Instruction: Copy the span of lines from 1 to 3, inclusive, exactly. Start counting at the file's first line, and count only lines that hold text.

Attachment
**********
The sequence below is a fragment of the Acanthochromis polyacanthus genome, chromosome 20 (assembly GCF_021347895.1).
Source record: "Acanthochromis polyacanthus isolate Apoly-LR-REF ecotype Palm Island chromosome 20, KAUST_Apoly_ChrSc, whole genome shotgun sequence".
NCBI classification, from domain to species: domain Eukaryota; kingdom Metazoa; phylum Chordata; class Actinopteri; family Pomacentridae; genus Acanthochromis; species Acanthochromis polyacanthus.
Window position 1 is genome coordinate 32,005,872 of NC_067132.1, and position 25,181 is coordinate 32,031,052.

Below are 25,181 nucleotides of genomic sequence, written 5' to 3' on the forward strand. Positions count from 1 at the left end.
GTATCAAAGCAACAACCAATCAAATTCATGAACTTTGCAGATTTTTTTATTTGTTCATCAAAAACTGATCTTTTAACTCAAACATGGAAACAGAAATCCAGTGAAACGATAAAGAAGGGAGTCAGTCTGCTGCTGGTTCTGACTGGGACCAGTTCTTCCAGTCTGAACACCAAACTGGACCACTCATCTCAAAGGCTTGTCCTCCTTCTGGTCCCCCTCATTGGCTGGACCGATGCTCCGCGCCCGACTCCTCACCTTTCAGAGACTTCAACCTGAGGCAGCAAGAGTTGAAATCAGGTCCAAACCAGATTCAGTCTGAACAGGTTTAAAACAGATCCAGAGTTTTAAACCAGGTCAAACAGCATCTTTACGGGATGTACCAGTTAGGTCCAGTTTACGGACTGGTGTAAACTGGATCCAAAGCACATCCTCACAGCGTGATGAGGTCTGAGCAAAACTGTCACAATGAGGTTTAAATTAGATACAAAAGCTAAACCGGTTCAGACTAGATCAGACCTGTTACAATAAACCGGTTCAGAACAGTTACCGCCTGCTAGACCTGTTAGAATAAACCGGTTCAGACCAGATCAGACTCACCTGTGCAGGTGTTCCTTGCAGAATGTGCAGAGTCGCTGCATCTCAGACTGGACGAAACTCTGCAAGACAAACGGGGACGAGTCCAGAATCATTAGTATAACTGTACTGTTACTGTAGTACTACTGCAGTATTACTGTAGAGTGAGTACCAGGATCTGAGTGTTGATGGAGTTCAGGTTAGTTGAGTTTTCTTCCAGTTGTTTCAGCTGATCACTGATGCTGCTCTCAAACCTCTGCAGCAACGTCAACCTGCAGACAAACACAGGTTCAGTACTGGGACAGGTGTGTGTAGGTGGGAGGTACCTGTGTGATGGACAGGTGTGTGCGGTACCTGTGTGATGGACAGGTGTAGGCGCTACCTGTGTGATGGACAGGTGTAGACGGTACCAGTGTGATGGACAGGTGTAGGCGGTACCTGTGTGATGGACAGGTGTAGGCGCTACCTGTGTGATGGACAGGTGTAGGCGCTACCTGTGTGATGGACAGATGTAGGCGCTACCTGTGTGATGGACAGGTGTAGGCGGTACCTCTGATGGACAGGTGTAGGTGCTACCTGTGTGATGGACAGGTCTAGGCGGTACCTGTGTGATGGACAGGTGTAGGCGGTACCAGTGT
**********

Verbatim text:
The sequence below is a fragment of the Acanthochromis polyacanthus genome, chromosome 20 (assembly GCF_021347895.1).
Source record: "Acanthochromis polyacanthus isolate Apoly-LR-REF ecotype Palm Island chromosome 20, KAUST_Apoly_ChrSc, whole genome shotgun sequence".
NCBI classification, from domain to species: domain Eukaryota; kingdom Metazoa; phylum Chordata; class Actinopteri; family Pomacentridae; genus Acanthochromis; species Acanthochromis polyacanthus.